Tectonic evolution of the Rockall-Hatton and Faroe-Shetland basins
|Location||International Geological Congress,oslo 2008|
|Author||McAllister, Eddie; Norton, Mike|
|Holding Date||03 September 2008|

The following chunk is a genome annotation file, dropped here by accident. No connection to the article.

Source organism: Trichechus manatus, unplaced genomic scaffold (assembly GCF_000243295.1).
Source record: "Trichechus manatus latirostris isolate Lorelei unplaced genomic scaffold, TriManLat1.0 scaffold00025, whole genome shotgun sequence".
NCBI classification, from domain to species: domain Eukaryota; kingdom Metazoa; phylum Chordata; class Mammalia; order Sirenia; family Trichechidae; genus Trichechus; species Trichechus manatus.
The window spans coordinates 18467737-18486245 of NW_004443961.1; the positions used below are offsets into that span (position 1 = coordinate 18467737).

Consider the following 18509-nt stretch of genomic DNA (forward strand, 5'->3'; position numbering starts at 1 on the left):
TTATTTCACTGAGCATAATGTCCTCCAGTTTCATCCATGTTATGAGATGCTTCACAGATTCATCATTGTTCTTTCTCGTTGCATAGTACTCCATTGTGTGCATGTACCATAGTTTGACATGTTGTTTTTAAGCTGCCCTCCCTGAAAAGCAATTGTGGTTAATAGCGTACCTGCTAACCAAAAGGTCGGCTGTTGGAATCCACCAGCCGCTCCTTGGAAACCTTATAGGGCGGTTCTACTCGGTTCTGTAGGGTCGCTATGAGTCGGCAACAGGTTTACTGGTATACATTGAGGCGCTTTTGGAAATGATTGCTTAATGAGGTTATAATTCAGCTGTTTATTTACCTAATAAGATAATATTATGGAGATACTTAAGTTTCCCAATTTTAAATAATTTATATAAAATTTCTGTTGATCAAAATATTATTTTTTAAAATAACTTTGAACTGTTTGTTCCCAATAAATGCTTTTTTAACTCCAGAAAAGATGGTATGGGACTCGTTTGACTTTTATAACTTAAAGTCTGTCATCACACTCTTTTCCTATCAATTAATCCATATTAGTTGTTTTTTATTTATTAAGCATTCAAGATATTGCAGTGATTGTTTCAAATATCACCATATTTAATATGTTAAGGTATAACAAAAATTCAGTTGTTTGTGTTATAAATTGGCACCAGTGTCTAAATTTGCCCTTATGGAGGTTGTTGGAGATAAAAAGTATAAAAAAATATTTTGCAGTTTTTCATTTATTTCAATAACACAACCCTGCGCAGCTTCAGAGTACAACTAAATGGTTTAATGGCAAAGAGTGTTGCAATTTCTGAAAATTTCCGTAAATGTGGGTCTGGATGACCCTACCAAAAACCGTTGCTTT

The Rockall-Hatton and Faroe-Shetland basins shared a common tectonic evolution during most of their earlier history. Much of their present geometry was created by a period of crustal stretching related to Late Jurassic rifting, followed by mainly passive infill during the Cretaceous. The rift geometry of the Faroe-Shetland Basin, however, was strongly modified by a Late Cretaceous to Early Palaeocene rifting event, thought to represent a precursor to ’break-up’. To the northeast, this rift event can be traced through to the Vøring margin but it is not clear how this precursor rift extended to the southwest, as the main part of the Rockall Basin shows no evidence of this age of deformation. We will describe the kinematics of this rift event and its role in the formation of the Foinaven Sub-basin, look at the way in which the Wyville-Thomson Ridge and related structures accommodated changes in rift geometry and timing between the two basins and discuss evidence for other possible sites of rifting during the Late Cretaceous (or earlier rift phases) between Greenland and the Rockall High.